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The fact that a believer is happier than a skeptic is no more to the point than the fact that a drunken man is happier than a sober one.”
— George Bernard Shaw (1856–1950)

Navy Yard incident shows news travels fast, but rumors move faster

Facts are often the first casualty when news breaks. The confusion and speed of onrushing events can crimp the accuracy of the who, what and when of a story. But some news reports of a shooting at Washington’s Navy Yard on Thursday didn’t just blow the details. In a few cases, reporters got the whole story wrong. “Multiple sources confirm there was a shooting at Navy Yard just after 7:30 a.m.,” Washington’s Fox station, WTTG (Channel 5), tweeted as reporters and law enforcement personnel converged on the scene. In fact, there was no shooting — only reports of one, apparently based on a single phone call to D.C. police from someone within the complex. But for brief and tense moments, some media outlets reported otherwise, summoning up grim memories of the September 2013 shootings that left 12 Navy Yard workers dead. [At the Navy Yard, our collective fear of mass shootings is on display again] WTTG, for one, didn’t stop with its initial, mistaken report. A few minutes after its first alert, the station relayed information it said came from one of its reporters, Paul Wagner: “2 law enforcement sources say TWO armed men seen inside #NavyYard bldg 197, 1 possible victim,” with a link to a story on the station’s Web page. In fact, there were no armed men, other than police, and no victim inside Building 197, the site of the 2013 shooting. The station noted the grim locale a few minutes later by retweeting reporter Melanie Alnwick’s tweet, which seemed to confirm its earlier, erroneous report: “Eerie to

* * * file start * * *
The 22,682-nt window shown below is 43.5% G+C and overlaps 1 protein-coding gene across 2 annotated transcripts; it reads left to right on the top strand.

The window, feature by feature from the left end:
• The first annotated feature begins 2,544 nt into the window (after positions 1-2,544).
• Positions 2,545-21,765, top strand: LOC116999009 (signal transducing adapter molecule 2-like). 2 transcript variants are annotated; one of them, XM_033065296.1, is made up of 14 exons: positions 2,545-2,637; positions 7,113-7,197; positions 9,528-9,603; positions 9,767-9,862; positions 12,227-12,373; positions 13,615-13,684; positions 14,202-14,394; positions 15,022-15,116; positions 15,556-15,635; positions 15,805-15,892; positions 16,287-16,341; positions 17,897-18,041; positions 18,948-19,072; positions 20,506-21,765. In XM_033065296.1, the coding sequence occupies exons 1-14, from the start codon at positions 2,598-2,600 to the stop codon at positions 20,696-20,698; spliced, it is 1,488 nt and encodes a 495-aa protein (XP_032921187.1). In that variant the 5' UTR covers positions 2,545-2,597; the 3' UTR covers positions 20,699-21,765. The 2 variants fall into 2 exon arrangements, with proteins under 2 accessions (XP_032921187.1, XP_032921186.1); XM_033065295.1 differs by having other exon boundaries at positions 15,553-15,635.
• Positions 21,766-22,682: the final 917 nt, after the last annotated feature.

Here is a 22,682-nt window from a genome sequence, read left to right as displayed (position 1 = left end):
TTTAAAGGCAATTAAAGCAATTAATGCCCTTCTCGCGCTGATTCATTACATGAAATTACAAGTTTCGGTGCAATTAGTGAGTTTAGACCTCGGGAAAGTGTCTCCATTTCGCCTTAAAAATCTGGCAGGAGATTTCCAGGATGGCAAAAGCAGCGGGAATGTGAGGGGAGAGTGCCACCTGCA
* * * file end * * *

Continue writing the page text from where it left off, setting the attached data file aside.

see helicopters over #NavyYard once again. Source confirms shooting to @fox5newsdc.” WTTG anchor Steve Chenevey played it both ways: “NAVY saying it can’t confirm shooting at #NavyYard but our assignment manager has multiple sources confirming shooting inside building 197.” Meanwhile, other reporters “confirmed” the idea that a shooting had taken place rather than a mere report of a possible shooting. WUSA (Channel 9), the Washington CBS affiliate, retweeted reporter Nikki Burdine’s breaking tweet before 8 a.m: “Police source tells me Navy security reporting 2 shooters.” The station also had its own tweet to the same effect: “Navy security sources say police are looking for 2 men at #NavyYard.” Soon, there was more “confirmation” of the supposed confirmation, but this time from an actual named source. At 8:23 a.m., Fox News correspondent James Rosen called “Fox and Friends” live on the air — from Vienna, Austria, where he is traveling with Secretary of State John F. Kerry — to report on a bulletin issued to State Department employees moments before. Rosen said the bulletin, which came from “something called the National Military Command Center,” had confirmed the presence of an active shooter at the Navy Yard. “So this represents confirmation from inside the Department of Defense, distributed to the State Department, of this active shooter at the Navy Yard,” Rosen said Fox News quickly put up graphics reading, “Active Shooter Confirmed in DC Navy Yard” and “Shots Confirmed, Gunfire Reported Inside the Building.” However, the Pentagon’s public affairs office said it wasn’t aware of the bulletin Rosen and Fox said was issued by the NMCC. Fox did not reply to a follow-up inquiry about this apparent discrepancy. But almost as quickly as the erroneous reports streaked across social media and TV, clarity began to set in. By 8:09, WTTG was starting to back away from its dire framing of events: “#NavyYard update via @Fox5Wagner: Initial rpt of armed men came from security guard in bldg looking at security cameras,” it said. By around 8:30, police and Navy officials were telling reporters there was no evidence of a shooting, or of shooters and victims. The media consensus began to reflect the false alarm. WTTG did not return calls for comment. Fox News said that its reporting was accurate but that the government bulletin it reported on was not. At WUSA, station manager and news director Bill Lord said the station’s reporting was for the most part fast, accurate and restrained, generally stressing the uncertainty surrounding the situation. He acknowledged, however, that the report about the existence of “two shooters” was “a poor choice of words. . . . I thought we were pretty careful to describe things as a possible shooting, but one may have slipped past us.” Lord noted that large, breaking news events have always been complicated to cover live, given that authorities are still trying to figure out what’s going on and few people have a definitive picture. What’s more, the ubiquity and instantaneousness of social media can spread mistakes faster than ever. “We’re always dealing with a lack of complete information,” said Lord, who directed WUSA’s live coverage from the station’s control room Thursday. “Our job is to point out where we lack information rather than fill in the blanks ourselves. These things are never flawless.” Correction: A previous version of this article incorrectly stated that the reports of a shooter at Navy Yard occurred on Friday. The incident took place on Thursday, July 2.


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